Halloween means hauntings - and if you're looking for a spookily original way to make your Halloween go with a scream, why not think about creating your very own Haunted House?
A Haunted House is a great venue for a party, of course, but guiding trick or treaters through the horrors that await makes a fun alternative to simply handing out sweets at the door. And speaking of doors.¦
A nicely polished and perfectly painted door may well impress the neighbours on 364 days of the year, but on All Hallows Eve, you need to think more Bates Motel than Waldorf Astoria. A spooky door covering costs only £3.50, and can be removed as soon as the ghoulish gathering draws to a close.
Don't forget the windows either. Glass Grabbers are spooky stickers which will make each window in your home appear to have a ghost, ghoul or other gruesome being peering out of it.
Assuming that your guests actually make it inside the house of horrors, a spooky soundtrack is a great way to create instant atmosphere or the weeping, wailing, chain-rattling type. The Sounds of Horror CD will fill your haunted house with manic laughter and thumping heartbeats - and that'll just be from the guests.
Nowhere in the Haunted House should be free of horror. Try sticking this sewer rat sticker on your floor, or how do you fancy the idea of some bugs underfoot? (Probably not much!) For the walls, try some scene setters - giant, affordable wall coverings that will instantly transform your boring old walls into a graveyard or pumpkin patch, or just cover it with a spider swarm.
There's a time and a place for a neatly manicured garden - and this isn't it. Turn your garden into a graveyard with some tombstones made out of card - scatter some skeletons around for extra effect.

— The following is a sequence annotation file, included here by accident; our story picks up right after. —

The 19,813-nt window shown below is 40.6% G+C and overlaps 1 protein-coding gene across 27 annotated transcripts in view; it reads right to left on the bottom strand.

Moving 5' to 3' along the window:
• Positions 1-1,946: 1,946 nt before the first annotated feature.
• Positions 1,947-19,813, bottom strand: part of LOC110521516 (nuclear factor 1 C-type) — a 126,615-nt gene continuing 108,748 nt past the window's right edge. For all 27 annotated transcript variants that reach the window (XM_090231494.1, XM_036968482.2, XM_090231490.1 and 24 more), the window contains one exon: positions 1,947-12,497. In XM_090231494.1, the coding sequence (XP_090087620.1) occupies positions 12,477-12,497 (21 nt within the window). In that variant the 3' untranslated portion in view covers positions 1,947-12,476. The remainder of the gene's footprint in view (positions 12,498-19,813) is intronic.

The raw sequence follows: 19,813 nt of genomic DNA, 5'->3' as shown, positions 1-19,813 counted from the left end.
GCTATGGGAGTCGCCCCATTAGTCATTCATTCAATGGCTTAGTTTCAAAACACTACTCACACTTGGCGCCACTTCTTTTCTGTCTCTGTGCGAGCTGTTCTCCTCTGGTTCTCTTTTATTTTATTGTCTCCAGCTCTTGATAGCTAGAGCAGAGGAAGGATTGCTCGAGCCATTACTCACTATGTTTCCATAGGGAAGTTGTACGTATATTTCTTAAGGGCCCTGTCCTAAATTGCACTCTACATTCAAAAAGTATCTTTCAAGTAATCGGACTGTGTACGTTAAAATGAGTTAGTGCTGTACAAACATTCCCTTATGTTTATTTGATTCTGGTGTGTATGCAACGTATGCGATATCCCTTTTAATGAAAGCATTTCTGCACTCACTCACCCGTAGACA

Skeletons, skulls, and scary hairy bats complete the house haunting process, but if you really want to give your guests a hair-raising experience, don't forget the most frightening effect of all - yourself.
Halloween, of course, is the perfect opportunity to dress up, and when you're living in a haunted house, well, you have even less of an excuse not to. Go for either a full costume or just add a few bloodstained accessories to make you look every bit as gruesome as your haunted house
So, now that you have your haunted house, what are you going to do with it?
If you're going to be inviting trick or treaters in for the guided tour of their life, it can be a good idea to have different themed activities for different rooms, so that you can walk your guests through - and scare the living daylights out of them at the same time. (Note: always make sure younger visitors are accompanied by an adult before inviting them into your home!) Here are a few suggestions:
Make trick or treaters earn their pay by playing this gruesome guessing game: blindfold your guest, lead them to a table filled with jars, and invite them to guess what's in the jar.
Just make sure no one eats the food afterwards!
One of the simplest, but most effective tricks to pull on your haunted house tour is to have live "actors" (don't worry, we're not aiming for an Oscar here, so your friends and family will suffice) ready to jump out on your poor, unsuspecting guests. Achieve the same effect by dangling scary spiders from the ceiling in a darkened hallway - no one will know they're there, until they feel them dragging creepily across their headsâ€¦
Create a chilling chill-out room by hiring some of your favourite scary movies for the night and setting one room aside to play them in. A place for your guests to relax - or not, as the case may be.
Add some interest to your haunted house by incorporating a story or activity to your guided tour: for example, claim that one of your friends has gone missing in the haunted house, and ask your guests to help you find him - dodging any ghosts and ghouls they might meet along the way of course. Offer a prize to the winner, and some kind of consolation prize to the rest, as a reward for making it out alive.
Finally, just to make sure that your haunted house is only scary in the good way, here are some dos and don'ts to bear in mind: